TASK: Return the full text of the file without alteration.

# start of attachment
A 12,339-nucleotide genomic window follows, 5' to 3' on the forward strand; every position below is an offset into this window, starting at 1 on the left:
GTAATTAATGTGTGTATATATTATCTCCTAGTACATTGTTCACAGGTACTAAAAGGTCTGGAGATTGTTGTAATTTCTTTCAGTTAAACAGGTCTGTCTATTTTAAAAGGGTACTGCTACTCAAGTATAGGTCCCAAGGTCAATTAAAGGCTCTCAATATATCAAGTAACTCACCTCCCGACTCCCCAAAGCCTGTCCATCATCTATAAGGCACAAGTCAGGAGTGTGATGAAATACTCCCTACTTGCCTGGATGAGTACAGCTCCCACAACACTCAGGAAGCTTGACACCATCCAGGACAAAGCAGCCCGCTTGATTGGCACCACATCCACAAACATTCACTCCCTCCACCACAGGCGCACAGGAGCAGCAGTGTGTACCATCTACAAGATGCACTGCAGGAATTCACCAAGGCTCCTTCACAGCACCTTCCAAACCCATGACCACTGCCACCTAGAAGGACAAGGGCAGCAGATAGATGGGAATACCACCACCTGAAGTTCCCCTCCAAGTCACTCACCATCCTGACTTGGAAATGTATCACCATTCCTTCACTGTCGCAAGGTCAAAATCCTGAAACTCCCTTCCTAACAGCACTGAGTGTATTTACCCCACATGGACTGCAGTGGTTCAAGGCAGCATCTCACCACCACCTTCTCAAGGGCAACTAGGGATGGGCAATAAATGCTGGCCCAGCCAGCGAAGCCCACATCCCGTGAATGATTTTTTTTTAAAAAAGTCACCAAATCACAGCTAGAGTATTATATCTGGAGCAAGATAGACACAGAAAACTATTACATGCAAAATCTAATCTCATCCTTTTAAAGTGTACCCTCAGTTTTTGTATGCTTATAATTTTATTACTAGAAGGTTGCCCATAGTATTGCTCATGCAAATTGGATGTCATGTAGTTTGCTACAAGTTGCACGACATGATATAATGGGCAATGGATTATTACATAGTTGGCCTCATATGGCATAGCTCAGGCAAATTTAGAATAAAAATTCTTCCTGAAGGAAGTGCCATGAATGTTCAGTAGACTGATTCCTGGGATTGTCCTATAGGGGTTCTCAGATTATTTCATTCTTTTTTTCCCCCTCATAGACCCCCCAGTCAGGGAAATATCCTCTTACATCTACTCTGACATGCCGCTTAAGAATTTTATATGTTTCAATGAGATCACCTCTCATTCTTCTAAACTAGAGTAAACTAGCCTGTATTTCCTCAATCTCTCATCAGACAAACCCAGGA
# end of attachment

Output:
A 12,339-nucleotide genomic window follows, 5' to 3' on the forward strand; every position below is an offset into this window, starting at 1 on the left:
GTAATTAATGTGTGTATATATTATCTCCTAGTACATTGTTCACAGGTACTAAAAGGTCTGGAGATTGTTGTAATTTCTTTCAGTTAAACAGGTCTGTCTATTTTAAAAGGGTACTGCTACTCAAGTATAGGTCCCAAGGTCAATTAAAGGCTCTCAATATATCAAGTAACTCACCTCCCGACTCCCCAAAGCCTGTCCATCATCTATAAGGCACAAGTCAGGAGTGTGATGAAATACTCCCTACTTGCCTGGATGAGTACAGCTCCCACAACACTCAGGAAGCTTGACACCATCCAGGACAAAGCAGCCCGCTTGATTGGCACCACATCCACAAACATTCACTCCCTCCACCACAGGCGCACAGGAGCAGCAGTGTGTACCATCTACAAGATGCACTGCAGGAATTCACCAAGGCTCCTTCACAGCACCTTCCAAACCCATGACCACTGCCACCTAGAAGGACAAGGGCAGCAGATAGATGGGAATACCACCACCTGAAGTTCCCCTCCAAGTCACTCACCATCCTGACTTGGAAATGTATCACCATTCCTTCACTGTCGCAAGGTCAAAATCCTGAAACTCCCTTCCTAACAGCACTGAGTGTATTTACCCCACATGGACTGCAGTGGTTCAAGGCAGCATCTCACCACCACCTTCTCAAGGGCAACTAGGGATGGGCAATAAATGCTGGCCCAGCCAGCGAAGCCCACATCCCGTGAATGATTTTTTTTTAAAAAAGTCACCAAATCACAGCTAGAGTATTATATCTGGAGCAAGATAGACACAGAAAACTATTACATGCAAAATCTAATCTCATCCTTTTAAAGTGTACCCTCAGTTTTTGTATGCTTATAATTTTATTACTAGAAGGTTGCCCATAGTATTGCTCATGCAAATTGGATGTCATGTAGTTTGCTACAAGTTGCACGACATGATATAATGGGCAATGGATTATTACATAGTTGGCCTCATATGGCATAGCTCAGGCAAATTTAGAATAAAAATTCTTCCTGAAGGAAGTGCCATGAATGTTCAGTAGACTGATTCCTGGGATTGTCCTATAGGGGTTCTCAGATTATTTCATTCTTTTTTTCCCCCTCATAGACCCCCCAGTCAGGGAAATATCCTCTTACATCTACTCTGACATGCCGCTTAAGAATTTTATATGTTTCAATGAGATCACCTCTCATTCTTCTAAACTAGAGTAAACTAGCCTGTATTTCCTCAATCTCTCATCAGACAAACCCAGGA